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Aristotle's Theory of the Soul in the De Anima

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Aristotle's Theory of the Soul in the De Anima centres on the kinds of souls possessed by different kinds of living things, distinguished by their different operations. He holds that the soul is the form, or essence of any living thing; that it is not a distinct substance from the body that it is in; that it is the possession of soul (of a specific kind) that makes an organism an organism at all, and thus that the notion of a body without a soul, or of a soul in the wrong kind of body, is simply unintelligible. Aristotle uses his familiar matter/form distinction to answer the question “What is soul?” he says that there are three sorts of substance which are matter, form and the compound of the matter and form. Aristotle is interested in compounds that are alive. These - plants and animals - are the things that have souls. Their souls are what make them living things. Aristotle also argues that the mind is immaterial, able to exist without the body, and immortal by “Saying that something has a soul just means that it is alive”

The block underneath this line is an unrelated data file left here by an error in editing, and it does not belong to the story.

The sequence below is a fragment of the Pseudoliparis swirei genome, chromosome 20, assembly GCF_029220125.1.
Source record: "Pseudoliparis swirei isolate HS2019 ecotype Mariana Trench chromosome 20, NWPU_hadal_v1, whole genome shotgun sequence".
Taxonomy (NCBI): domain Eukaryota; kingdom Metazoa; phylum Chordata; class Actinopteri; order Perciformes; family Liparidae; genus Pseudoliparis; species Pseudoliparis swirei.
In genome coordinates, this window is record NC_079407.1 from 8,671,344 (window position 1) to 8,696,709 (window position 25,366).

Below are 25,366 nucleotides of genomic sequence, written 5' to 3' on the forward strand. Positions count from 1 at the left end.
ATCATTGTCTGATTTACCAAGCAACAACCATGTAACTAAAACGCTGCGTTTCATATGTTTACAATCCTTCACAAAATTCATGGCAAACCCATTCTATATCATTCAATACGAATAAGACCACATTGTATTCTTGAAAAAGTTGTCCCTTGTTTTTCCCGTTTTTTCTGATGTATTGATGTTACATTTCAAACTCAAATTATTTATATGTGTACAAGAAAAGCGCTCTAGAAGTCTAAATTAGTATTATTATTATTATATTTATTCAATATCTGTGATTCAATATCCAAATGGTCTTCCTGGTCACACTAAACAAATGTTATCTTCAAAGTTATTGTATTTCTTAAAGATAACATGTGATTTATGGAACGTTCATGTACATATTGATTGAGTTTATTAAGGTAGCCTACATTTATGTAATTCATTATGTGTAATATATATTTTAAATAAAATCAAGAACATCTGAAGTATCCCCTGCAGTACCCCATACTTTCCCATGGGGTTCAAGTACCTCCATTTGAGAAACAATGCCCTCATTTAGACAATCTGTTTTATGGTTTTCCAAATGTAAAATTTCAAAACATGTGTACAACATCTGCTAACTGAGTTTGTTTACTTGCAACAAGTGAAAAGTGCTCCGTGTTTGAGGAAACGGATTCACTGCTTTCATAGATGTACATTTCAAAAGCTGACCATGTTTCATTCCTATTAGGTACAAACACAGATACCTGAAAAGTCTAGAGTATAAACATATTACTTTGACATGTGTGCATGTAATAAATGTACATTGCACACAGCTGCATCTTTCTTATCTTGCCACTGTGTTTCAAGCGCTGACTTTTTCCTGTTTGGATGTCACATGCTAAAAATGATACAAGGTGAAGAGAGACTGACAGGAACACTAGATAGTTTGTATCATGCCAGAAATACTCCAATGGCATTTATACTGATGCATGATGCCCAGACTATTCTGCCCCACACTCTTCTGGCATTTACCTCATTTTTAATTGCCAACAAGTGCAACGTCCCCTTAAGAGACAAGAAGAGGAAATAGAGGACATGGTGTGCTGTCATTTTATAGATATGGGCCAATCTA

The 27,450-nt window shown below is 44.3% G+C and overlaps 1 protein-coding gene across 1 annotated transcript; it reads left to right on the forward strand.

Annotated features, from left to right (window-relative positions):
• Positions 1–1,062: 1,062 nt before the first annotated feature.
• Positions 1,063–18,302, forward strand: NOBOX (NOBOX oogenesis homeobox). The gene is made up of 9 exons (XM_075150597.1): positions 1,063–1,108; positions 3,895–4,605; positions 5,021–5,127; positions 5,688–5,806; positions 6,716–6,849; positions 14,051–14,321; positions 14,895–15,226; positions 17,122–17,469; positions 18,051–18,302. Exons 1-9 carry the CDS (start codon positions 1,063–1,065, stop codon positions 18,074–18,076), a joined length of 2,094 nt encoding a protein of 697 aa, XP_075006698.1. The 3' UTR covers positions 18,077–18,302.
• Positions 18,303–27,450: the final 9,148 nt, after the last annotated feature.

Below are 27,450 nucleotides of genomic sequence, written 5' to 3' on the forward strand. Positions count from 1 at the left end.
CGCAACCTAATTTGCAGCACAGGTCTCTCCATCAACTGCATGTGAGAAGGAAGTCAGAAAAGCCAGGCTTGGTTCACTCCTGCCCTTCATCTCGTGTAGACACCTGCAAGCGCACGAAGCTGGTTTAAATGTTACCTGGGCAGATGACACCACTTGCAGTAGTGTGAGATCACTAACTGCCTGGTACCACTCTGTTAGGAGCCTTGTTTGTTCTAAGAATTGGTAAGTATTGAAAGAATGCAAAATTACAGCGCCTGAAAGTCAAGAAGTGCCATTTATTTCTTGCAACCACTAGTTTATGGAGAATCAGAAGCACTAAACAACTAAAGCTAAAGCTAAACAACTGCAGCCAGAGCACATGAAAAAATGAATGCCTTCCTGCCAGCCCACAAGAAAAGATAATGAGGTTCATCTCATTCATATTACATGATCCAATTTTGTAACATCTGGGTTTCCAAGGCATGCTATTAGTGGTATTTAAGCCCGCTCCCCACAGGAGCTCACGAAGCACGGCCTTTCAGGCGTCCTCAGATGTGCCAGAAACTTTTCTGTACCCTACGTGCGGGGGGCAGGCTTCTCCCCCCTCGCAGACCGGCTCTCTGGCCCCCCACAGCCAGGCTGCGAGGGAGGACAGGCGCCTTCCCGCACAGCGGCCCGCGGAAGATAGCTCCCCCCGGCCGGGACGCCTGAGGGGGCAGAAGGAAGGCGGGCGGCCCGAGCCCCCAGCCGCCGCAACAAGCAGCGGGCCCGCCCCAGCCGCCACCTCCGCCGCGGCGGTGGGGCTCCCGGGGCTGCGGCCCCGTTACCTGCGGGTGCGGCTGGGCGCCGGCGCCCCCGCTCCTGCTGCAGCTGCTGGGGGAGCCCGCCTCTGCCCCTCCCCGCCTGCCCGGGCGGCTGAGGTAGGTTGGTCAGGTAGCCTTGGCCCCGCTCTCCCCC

Meanwhile, Aristotle's hylomorphism is necessary here, however, in that he would like to be able to explain how living things are generated and change and grow. “For Aristotle this is the matter. Matter can take on new forms some of which are accidental while some our essential”. It is clear from this quote that Aristotle means something very different by his use of Forms. While Plato believed Forms were universal truths that can only be truly known to the immortal soul, Aristotle believed the Forms to be fully knowable through investigation unlike Plato's theory, “which sees individual things in this world as somehow participating in the unchanging world of the Forms, has difficult with explaining how thing...

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...of the body, and no problem arises of how soul and body can be united into a substantial whole: ‘there is no need to investigate whether the soul and the body are one, any more than the wax and the shape, or in general the matter of each thing and that of which it is the matter; for while “one” and “being” are said in many ways, the primary [sense] is actuality’ (De anima 2.1, 12B6–9).Many twentieth-century philosophers have been looking for just such a via media between materialism and dualism, at least for the case of the human mind; and much scholarly attention has gone into asking whether Aristotle’s view can be aligned with one of the modern alternatives, or whether it offers something preferable to any of the modern alternatives, or whether it is so bound up with a falsified Aristotelian science that it must regretfully be dismissed as no longer a live option.
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